The building of the ships required a lot of imported high-end equipment, something which the company was wary about, he said, adding that the projected cost could vary with the value of the ringgit fluctuating against major currencies.

“We purchased a lot of equipment from overseas. So the movements of the ringgit do have a big impact on our shipbuilding business. But the project is on track and will start in the first quarter of next year,” chairman Tan Sri Lodin Wok Kamaruddin said.

According to The Edge Financial Daily on this matter, 35% of the project has already been completed as follows ;

On the RM9 billion littoral combat ship contract from the Defence Ministry, Ahmad Ramli said Boustead Naval Shipyard Sdn Bhd, an associate of BHIC, has progressed around 35% of the project, mostly on the aspects of the design work, training of manpower and improvement of infrastructure.

“The actual work itself will start in Lumut in the first quarter of next year,” he added.

Wednesday, April 2, 2014

Yup Now It Is A Real Submarine, But...

Yes ladies and gentlemen, a full fledged submarine has finally joined the Task Force for SAR MH370 as reported below. Nonetheless before you start asking why our own submarines are not joining, do take note that The Trafalgar Class HMS Tireless is a nuclear attack submarine that is far more capable than our own diesel submarine as you can read here. So unless you allow Malaysia to follow Brunei footsteps and increase our defence budget to record of more than 10% of our national budget, please hold your tongue as this incident has clearly shown our defence capabilities shortfalls due to petty sniping of our defence spending prior to this. Anyway Malaysia even if we can afford it will never be allowed to join the nuclear submarine navy club so let's be clear about that shall we. But who knows, maybe our own Perdana class SSK diesel submarines are actually steaming towards the SAR area as it is their nature to announce their journey before arriving at their destination, exactly as HMS Tireless has done when her arrival was only announced upon arrival around a week after being ordered to move from an operational tasking to the search area. See how much details are left out even the this article gives much more information than article posted here.

Published: Wednesday April 2, 2014 MYT 8:30:00 AM
Updated: Wednesday April 2, 2014 MYT 8:32:19 AM 

MH370 search: Sub joins hunt ahead of Najib’s visit to Perth 

PERTH: The protracted search for missing Malaysia Airlines (MAS) flight MH370 was boosted Wednesday by the arrival of a British submarine in the Indian Ocean ahead of a visit to Australia by Malaysian Prime Minister Datuk Seri Najib Tun Razak.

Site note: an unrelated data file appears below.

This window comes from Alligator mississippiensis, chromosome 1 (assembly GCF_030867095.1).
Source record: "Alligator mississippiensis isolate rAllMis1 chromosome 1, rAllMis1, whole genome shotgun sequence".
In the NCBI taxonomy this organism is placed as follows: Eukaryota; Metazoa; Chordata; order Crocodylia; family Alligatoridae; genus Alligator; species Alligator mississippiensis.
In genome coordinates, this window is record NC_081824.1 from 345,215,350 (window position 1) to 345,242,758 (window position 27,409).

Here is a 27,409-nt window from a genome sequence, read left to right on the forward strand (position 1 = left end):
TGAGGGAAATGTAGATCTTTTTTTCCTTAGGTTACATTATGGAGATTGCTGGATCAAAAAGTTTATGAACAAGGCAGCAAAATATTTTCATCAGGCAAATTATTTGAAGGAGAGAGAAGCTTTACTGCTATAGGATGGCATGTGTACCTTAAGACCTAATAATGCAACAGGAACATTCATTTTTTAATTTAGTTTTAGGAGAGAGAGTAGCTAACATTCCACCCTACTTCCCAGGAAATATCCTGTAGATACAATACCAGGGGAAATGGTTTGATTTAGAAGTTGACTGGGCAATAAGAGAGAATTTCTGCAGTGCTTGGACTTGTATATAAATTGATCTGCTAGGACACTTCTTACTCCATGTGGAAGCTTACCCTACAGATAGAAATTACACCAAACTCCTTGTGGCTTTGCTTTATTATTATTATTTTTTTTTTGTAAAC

The personal jet of Oscar-winning New Zealand movie director Peter Jackson is also now reportedly being used in the multinational hunt for the plane that vanished on March 8 with 239 people on board.

Despite extensive scouring of remote Indian Ocean waters by planes and ships southwest of Perth where Malaysia believes the plane went down, nothing has been found so far that would indicate a crash site.

“No significant developments to report,” the Australian Maritime Safety Authority tweeted after 10 planes returned from flying sorties on Tuesday evening in a now familiar update on drawing a blank.

But in a boost to the search effort, Britain’s Royal Navy said submarine HMS Tireless has arrived in the area and “with her advanced underwater search capability will be able to contribute to the attempts to locate the missing plane”.

While planes, ships and helicopters have all been deployed, it is the first submarine to be drafted in.
Britain’s HMS Echo is also due in the search zone shortly to assist Australia's Ocean Shield naval vessel, which is fitted with a US-supplied black box detector and is expected to arrive on Friday.

The battery-powered signal from the black box – which records flight data and cockpit voice communications that could indicate what happened to the plane – usually lasts only about 30 days, with time fast running out to find it.

Australia has warned against expectations of quick success in the difficult task of recovering the black box from the deep and vast seas.

Retired Australian air chief marshal Angus Houston, who is heading a new coordination centre in Perth, reiterated Wednesday that the odds were stacked against them.

“The reality is it’s the most complex and challenging search and recovery operation I’ve ever seen,” he told national radio.

“If we don’t find anything on the surface, we’ll have to think about what we do next.” 

Prime Minister Najib is due in Perth on Wednesday evening to tour the air base being used as a staging post and meet with his Australian counterpart Tony Abbott, as well as Houston. – AFP